Tax evasion is a felony, and perhaps the most infamous crime in the Internal Revenue Code. (26 U.S.C. § 7201.) To convict a defendant of this offense, the prosecutor must prove a tax deficiency (failure to pay taxes) and an intentional effort to avoid taxes.
A tax deficiency occurs when someone hasn’t paid as much in taxes as is owed. Some courts require a “substantial” deficiency for a tax evasion conviction, but most hold that any shortcoming will suffice. The extent of the deficiency is measured by the tax amount that hasn’t been paid, not by the amount of unreported income.
As with any other crime, the prosecution may prove the offense through direct evidence. But finding clear proof of unreported income can be difficult. Investigators often don’t have access to taxpayers’ private records.
Without direct proof, prosecutors must rely on circumstantial evidence—any fact that leads to a reasonable inference that something has occurred. Among the sources the government uses to search for circumstantial evidence of unreported income are
A taxpayer can try to disprove what the government alleges is a tax deficiency. She might attempt to show that the income in question is nontaxable, that the government’s computation is flawed, or that a deduction or credit negates the deficiency.
In order to prove an attempt to evade, the government must demonstrate that the taxpayer took some kind of affirmative action; simple neglect isn’t enough. The government must generally establish that the taxpayer misrepresented her ability to pay taxes or tried to hide assets from the IRS. Several kinds of behavior intended to mislead or conceal will satisfy the effort-to-evade element. These include, but aren’t limited to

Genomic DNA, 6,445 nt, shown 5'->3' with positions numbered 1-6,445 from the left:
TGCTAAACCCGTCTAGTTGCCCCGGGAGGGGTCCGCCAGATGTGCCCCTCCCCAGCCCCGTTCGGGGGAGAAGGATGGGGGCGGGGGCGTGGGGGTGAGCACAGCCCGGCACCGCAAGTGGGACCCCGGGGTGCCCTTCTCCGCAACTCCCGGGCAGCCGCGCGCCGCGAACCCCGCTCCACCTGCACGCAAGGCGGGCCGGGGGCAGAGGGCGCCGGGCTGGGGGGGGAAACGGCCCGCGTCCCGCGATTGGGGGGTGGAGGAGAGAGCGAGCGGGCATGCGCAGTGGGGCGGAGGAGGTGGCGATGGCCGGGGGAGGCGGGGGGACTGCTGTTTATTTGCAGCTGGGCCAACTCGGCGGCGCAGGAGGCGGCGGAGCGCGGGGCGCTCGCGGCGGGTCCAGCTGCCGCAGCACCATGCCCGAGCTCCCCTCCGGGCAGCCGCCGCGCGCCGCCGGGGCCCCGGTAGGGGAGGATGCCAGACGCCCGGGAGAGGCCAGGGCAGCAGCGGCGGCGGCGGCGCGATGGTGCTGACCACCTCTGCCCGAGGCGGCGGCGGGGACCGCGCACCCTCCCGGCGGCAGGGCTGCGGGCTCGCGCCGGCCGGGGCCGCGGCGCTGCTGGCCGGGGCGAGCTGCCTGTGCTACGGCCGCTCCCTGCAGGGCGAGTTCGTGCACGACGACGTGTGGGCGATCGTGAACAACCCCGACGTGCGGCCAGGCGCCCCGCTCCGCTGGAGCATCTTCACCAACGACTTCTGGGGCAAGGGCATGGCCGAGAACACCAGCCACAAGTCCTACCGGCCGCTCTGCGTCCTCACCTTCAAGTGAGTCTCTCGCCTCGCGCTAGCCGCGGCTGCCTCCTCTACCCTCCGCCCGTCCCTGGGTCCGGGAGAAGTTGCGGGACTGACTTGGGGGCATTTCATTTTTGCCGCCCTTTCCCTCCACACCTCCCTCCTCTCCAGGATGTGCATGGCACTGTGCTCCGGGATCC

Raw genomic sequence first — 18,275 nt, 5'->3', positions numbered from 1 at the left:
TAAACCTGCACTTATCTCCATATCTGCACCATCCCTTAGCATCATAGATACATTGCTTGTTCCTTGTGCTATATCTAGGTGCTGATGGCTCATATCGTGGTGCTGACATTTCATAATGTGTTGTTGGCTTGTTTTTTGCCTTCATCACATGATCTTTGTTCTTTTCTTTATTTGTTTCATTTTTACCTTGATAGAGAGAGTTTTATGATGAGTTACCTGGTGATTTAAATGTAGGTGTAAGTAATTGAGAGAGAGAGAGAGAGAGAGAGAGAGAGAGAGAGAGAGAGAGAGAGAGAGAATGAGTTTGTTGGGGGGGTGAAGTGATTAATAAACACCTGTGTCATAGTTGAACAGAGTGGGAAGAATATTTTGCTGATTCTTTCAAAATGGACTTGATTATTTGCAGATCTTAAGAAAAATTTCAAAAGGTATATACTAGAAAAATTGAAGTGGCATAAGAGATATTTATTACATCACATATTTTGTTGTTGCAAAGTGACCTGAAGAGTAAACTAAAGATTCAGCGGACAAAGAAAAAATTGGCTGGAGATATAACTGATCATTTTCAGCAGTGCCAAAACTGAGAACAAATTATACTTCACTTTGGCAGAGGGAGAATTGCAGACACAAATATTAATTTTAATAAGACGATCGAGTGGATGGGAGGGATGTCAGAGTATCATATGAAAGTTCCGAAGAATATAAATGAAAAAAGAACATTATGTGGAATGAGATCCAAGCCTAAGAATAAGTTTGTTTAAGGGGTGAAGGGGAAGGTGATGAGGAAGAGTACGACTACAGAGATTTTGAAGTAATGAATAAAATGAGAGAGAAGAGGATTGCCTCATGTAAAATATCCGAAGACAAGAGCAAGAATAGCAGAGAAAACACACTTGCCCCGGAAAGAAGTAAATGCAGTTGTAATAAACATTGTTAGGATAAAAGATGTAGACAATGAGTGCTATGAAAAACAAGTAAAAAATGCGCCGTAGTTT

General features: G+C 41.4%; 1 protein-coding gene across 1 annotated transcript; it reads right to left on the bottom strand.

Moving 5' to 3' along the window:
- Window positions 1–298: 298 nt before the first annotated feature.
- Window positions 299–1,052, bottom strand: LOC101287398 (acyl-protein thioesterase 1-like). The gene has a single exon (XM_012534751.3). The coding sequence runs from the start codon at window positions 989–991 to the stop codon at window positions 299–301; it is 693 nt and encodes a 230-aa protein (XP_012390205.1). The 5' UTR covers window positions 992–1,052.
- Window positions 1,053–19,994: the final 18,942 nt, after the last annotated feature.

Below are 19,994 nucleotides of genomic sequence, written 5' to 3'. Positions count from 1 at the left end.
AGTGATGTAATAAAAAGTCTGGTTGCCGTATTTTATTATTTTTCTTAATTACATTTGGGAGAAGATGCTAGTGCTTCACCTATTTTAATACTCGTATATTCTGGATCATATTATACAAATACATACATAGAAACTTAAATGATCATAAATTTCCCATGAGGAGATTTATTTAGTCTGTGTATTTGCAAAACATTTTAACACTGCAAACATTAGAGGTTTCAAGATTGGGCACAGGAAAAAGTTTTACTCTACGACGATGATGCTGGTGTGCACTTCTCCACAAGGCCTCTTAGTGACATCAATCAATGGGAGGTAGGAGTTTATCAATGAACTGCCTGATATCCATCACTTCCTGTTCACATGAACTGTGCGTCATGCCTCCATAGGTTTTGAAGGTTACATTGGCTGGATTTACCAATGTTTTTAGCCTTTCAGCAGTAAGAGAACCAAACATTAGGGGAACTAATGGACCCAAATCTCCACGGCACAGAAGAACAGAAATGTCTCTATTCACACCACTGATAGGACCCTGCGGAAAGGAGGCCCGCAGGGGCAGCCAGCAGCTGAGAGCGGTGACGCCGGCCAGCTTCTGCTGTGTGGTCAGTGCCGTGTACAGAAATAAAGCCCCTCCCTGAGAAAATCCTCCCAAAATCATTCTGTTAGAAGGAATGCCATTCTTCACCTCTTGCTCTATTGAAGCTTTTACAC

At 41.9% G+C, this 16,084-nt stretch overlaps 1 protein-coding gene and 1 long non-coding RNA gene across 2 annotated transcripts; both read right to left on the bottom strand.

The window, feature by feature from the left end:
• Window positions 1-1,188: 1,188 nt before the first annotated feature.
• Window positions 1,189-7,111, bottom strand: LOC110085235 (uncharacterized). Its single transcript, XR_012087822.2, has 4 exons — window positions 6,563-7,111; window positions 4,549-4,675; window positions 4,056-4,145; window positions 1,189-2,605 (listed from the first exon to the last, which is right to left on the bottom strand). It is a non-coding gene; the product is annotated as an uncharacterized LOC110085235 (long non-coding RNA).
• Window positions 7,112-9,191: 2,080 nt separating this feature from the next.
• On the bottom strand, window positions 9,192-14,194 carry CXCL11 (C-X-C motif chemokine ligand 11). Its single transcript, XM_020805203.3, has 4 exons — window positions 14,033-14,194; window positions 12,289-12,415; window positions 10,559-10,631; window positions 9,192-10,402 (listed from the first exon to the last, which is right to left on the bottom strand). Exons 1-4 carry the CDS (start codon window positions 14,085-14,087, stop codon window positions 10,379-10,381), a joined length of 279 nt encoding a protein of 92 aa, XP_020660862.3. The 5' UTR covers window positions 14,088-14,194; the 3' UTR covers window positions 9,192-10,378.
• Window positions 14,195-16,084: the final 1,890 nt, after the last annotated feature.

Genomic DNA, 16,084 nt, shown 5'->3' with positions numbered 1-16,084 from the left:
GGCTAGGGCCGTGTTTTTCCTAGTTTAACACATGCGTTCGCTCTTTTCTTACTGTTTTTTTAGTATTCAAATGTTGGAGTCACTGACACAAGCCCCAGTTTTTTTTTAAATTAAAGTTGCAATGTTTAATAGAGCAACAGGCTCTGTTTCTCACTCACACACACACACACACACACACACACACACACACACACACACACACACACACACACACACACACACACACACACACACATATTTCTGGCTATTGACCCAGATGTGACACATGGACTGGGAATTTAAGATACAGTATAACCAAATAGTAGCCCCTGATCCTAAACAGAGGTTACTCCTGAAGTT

The government must show that the taxpayer specifically intended to violate the law. It’s not enough that he was merely careless, or that he misunderstood his legal responsibilities. On the other hand, the kinds of behavior detailed above usually suggest—and can be used as circumstantial evidence of—the intent to elude tax obligations.
Even if not objectively reasonable, a taxpayer’s honest belief that he isn’t cheating—perhaps because of some kind of ambiguity in the law—is a defense against tax evasion charges. To assess the legitimacy of this kind of defense, certain factors are relevant, including the taxpayer’s
Proof of reliance upon the advice of a professional can also support the taxpayer’s assertion that she didn’t intend to evade taxes. But for this defense to apply, she must establish that she provided the professional, such as an accountant or lawyer, with complete and accurate information.
The taxpayer who claims an absence of intent to evade faces an uphill battle: Courts view these state-of-mind defenses skeptically. Furthermore, evaders can’t justify their actions by insisting that they disagree with policy or believe that a tax statute is unconstitutional. Other failed defenses include inability to pay and intent to pay in the future.
A felony tax evasion conviction carries a maximum imprisonment of five years, a fine of up to $100,000, or both. If the defendant is a corporation, the fine can be up to $500,000. The sentence depends on several factors, chief among them the amount of taxes evaded. Several circumstances will increase the punishment. These include the defendant's failure to report a criminal source of substantial income and using sophisticated means to commit the offense.
If you are charged with a tax crime, or are simply being investigated for one, contact an experienced criminal defense attorney immediately. Look for someone who regularly handles federal tax cases. Only an experienced attorney will be able to assess the strength of the case against you, explore any possible defenses, and represent your best interests along each step of the way.